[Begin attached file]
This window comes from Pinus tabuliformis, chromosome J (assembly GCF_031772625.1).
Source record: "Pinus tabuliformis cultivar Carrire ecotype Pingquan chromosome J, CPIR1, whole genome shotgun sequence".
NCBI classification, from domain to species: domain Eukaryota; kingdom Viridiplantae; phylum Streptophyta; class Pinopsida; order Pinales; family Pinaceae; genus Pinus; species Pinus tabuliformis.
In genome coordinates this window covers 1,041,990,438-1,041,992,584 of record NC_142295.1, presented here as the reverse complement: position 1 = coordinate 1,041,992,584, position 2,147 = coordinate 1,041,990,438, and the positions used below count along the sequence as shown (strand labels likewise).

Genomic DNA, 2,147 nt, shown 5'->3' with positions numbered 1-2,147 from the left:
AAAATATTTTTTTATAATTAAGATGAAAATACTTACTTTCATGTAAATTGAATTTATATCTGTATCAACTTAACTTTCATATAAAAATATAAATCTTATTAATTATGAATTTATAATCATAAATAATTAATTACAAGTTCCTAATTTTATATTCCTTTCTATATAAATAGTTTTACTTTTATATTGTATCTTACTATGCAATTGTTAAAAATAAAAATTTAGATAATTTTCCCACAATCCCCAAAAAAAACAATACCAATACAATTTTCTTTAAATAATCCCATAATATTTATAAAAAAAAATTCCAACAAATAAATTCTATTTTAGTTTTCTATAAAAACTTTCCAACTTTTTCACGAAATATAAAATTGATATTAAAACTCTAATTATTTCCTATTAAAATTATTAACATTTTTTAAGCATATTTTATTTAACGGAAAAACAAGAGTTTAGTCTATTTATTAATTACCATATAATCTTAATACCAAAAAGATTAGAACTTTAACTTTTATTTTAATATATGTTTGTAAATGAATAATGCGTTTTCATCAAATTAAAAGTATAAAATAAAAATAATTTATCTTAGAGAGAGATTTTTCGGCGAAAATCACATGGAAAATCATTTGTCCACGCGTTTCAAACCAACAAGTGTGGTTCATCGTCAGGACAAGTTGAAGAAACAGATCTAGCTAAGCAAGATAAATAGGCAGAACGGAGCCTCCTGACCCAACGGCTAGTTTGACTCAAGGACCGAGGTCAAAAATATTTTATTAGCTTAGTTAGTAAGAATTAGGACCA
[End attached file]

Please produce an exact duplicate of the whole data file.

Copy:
This window comes from Pinus tabuliformis, chromosome J (assembly GCF_031772625.1).
Source record: "Pinus tabuliformis cultivar Carrire ecotype Pingquan chromosome J, CPIR1, whole genome shotgun sequence".
NCBI classification, from domain to species: domain Eukaryota; kingdom Viridiplantae; phylum Streptophyta; class Pinopsida; order Pinales; family Pinaceae; genus Pinus; species Pinus tabuliformis.
In genome coordinates this window covers 1,041,990,438-1,041,992,584 of record NC_142295.1, presented here as the reverse complement: position 1 = coordinate 1,041,992,584, position 2,147 = coordinate 1,041,990,438, and the positions used below count along the sequence as shown (strand labels likewise).

Genomic DNA, 2,147 nt, shown 5'->3' with positions numbered 1-2,147 from the left:
AAAATATTTTTTTATAATTAAGATGAAAATACTTACTTTCATGTAAATTGAATTTATATCTGTATCAACTTAACTTTCATATAAAAATATAAATCTTATTAATTATGAATTTATAATCATAAATAATTAATTACAAGTTCCTAATTTTATATTCCTTTCTATATAAATAGTTTTACTTTTATATTGTATCTTACTATGCAATTGTTAAAAATAAAAATTTAGATAATTTTCCCACAATCCCCAAAAAAAACAATACCAATACAATTTTCTTTAAATAATCCCATAATATTTATAAAAAAAAATTCCAACAAATAAATTCTATTTTAGTTTTCTATAAAAACTTTCCAACTTTTTCACGAAATATAAAATTGATATTAAAACTCTAATTATTTCCTATTAAAATTATTAACATTTTTTAAGCATATTTTATTTAACGGAAAAACAAGAGTTTAGTCTATTTATTAATTACCATATAATCTTAATACCAAAAAGATTAGAACTTTAACTTTTATTTTAATATATGTTTGTAAATGAATAATGCGTTTTCATCAAATTAAAAGTATAAAATAAAAATAATTTATCTTAGAGAGAGATTTTTCGGCGAAAATCACATGGAAAATCATTTGTCCACGCGTTTCAAACCAACAAGTGTGGTTCATCGTCAGGACAAGTTGAAGAAACAGATCTAGCTAAGCAAGATAAATAGGCAGAACGGAGCCTCCTGACCCAACGGCTAGTTTGACTCAAGGACCGAGGTCAAAAATATTTTATTAGCTTAGTTAGTAAGAATTAGGACCA